The purpose of this paper is to consider how simulations are increasingly used in training programs for the development of skills such as leadership. However, the requirements of leadership development go beyond the development of task specific procedural knowledge or expertise that simulations have typically been used to develop. Leadership requires flexibility in the application of knowledge developed through simulations and the creation of linkages to behavioral execution skills needed to utilize that knowledge effectively in real world settings.

Design/methodology/approach

The successful acquisition of flexible expertise and the related execution skills requires instructional techniques that manage cognitive load, delay automatization of responses, and provide diversity in simulated experiences to ensure richness of the mental models developed while working on simulations. The successful transfer of that knowledge to real world settings requires supplemental instructional techniques that link the use of the mental models developed on simulations to the contexts and behavioral requirements of the trainees' roles in real world settings.

Findings

If simulations are going to be used effectively for the development of dynamic skills such as leadership there is a need to go beyond their traditional use. The execution of leadership skills requires flexible expertise. The successful acquisition of rich schemata and versatile mental models as the goal of leadership development programs calls for instructional techniques that also facilitate the successful manifestation of flexible expertise.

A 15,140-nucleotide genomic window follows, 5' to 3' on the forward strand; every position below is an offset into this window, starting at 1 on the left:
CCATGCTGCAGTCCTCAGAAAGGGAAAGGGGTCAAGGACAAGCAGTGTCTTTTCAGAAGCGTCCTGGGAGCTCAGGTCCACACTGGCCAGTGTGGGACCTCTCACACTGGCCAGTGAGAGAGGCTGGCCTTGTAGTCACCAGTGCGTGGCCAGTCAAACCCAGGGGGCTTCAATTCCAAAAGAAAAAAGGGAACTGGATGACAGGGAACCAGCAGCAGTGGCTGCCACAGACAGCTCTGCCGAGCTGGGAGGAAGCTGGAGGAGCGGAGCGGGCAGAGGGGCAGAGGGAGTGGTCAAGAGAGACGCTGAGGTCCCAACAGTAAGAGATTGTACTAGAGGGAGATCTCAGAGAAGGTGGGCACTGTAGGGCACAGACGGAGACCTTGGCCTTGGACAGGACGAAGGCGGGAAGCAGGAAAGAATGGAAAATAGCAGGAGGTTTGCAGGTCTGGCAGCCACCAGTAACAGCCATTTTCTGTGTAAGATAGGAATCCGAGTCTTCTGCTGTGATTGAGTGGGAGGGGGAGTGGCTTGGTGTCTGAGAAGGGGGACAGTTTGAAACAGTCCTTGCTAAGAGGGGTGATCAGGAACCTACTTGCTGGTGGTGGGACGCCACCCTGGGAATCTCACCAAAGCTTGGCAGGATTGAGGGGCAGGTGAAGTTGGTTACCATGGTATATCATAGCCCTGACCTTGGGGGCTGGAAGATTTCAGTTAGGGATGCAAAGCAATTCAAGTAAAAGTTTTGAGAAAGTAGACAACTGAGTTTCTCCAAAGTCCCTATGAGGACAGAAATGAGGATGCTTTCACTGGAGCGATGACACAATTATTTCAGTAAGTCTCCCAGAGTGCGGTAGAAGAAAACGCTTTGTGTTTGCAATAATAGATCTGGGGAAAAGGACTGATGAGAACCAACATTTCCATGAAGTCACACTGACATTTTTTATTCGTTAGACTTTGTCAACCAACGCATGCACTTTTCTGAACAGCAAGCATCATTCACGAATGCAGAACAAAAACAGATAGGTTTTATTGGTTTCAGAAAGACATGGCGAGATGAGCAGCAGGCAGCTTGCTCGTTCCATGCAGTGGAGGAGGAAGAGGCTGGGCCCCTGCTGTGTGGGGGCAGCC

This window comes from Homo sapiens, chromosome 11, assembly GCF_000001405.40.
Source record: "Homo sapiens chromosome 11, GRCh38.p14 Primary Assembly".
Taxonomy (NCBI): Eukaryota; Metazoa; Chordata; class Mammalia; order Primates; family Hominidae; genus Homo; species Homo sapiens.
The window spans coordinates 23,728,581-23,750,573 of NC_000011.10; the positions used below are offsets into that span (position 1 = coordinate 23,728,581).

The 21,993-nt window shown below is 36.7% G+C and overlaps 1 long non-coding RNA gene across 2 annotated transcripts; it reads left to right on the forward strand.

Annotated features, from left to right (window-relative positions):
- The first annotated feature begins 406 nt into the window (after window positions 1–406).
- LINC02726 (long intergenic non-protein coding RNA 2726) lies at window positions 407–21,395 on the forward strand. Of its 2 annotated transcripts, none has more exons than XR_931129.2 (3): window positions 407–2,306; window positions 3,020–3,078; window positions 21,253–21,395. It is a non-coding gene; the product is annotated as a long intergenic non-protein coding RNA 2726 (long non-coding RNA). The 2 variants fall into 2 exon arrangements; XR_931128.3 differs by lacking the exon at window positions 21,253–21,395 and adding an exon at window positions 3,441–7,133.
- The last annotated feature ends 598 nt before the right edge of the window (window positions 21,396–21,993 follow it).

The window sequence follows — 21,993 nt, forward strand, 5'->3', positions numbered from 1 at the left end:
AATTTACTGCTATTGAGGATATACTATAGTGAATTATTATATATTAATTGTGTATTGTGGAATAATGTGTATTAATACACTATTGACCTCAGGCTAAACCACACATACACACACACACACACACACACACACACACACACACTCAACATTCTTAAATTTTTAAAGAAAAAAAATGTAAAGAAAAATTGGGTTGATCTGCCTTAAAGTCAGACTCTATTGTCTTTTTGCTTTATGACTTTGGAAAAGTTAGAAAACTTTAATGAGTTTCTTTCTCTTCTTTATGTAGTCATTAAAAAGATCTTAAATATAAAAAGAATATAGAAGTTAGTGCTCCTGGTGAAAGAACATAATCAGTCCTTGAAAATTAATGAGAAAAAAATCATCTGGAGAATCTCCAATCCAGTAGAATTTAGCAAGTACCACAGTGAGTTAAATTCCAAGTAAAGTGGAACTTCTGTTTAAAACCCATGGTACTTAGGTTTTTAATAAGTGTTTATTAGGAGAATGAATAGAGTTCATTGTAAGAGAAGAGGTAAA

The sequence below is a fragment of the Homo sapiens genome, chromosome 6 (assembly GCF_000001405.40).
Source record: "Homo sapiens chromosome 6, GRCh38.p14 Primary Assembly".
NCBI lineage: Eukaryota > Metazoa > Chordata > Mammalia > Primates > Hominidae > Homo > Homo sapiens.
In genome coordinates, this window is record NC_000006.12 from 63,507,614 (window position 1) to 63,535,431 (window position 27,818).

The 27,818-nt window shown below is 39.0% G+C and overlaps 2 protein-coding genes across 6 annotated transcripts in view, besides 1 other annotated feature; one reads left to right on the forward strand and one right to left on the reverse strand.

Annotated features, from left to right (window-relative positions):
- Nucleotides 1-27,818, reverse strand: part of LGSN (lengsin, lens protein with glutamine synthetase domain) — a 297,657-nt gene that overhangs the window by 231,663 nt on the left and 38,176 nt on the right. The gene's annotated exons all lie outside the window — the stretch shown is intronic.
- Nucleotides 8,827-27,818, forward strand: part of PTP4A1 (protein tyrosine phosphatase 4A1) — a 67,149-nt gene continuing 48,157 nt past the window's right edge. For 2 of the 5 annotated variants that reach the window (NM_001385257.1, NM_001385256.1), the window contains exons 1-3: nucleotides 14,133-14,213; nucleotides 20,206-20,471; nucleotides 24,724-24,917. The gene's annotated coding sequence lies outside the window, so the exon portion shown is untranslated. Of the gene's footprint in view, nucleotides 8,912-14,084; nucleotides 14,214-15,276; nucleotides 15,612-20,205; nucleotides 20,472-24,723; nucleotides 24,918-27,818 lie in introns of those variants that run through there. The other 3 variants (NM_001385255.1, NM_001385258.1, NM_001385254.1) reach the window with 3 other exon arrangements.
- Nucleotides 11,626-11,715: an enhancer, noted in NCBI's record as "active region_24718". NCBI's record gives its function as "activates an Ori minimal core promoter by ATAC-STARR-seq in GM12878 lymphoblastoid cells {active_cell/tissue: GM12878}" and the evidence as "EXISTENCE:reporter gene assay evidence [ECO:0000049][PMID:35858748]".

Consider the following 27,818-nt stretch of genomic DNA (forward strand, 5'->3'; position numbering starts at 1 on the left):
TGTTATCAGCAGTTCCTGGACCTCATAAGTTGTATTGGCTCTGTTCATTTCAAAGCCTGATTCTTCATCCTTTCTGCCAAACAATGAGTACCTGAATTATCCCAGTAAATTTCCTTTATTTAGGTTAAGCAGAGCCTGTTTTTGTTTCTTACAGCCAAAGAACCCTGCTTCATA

Originality/value

The paper shows that, when embedded in deliberative processing, application of knowledge developed though simulations and the creation of linkages to behavioral execution skills facilitates successful performance in complex and dynamic real world challenges.

Details

Education + Training, vol. 51 no. 5/6
Type: Research Article
ISSN: 0040-0912

Keywords

To view the access options for this content please click here
Article
Publication date: 1 April 1991

G.D. Moss

The study reports the views of Parcelforce managers who areundertaking training programmes using distance learning strategies. Theprogrammes of study are well received by…

Abstract

The study reports the views of Parcelforce managers who are undertaking training programmes using distance learning strategies. The programmes of study are well received by all of the managers and a majority of them indicate their preference for such a training strategy. There is a suggestion that some managerial groups may have more difficulty than others in organising their study programmes and most managers have some difficulty in organising their study time. The tutorial elements of the distance education programmes are found to be especially useful and many managers would like these to be extended. Suggestions are made for ways of overcoming the problems and reservations of such learners while still retaining the benefits of the distance‐learning model

Details

Education + Training, vol. 33 no. 4
Type: Research Article
ISSN: 0040-0912

Keywords

Content available
Article
Publication date: 25 March 2021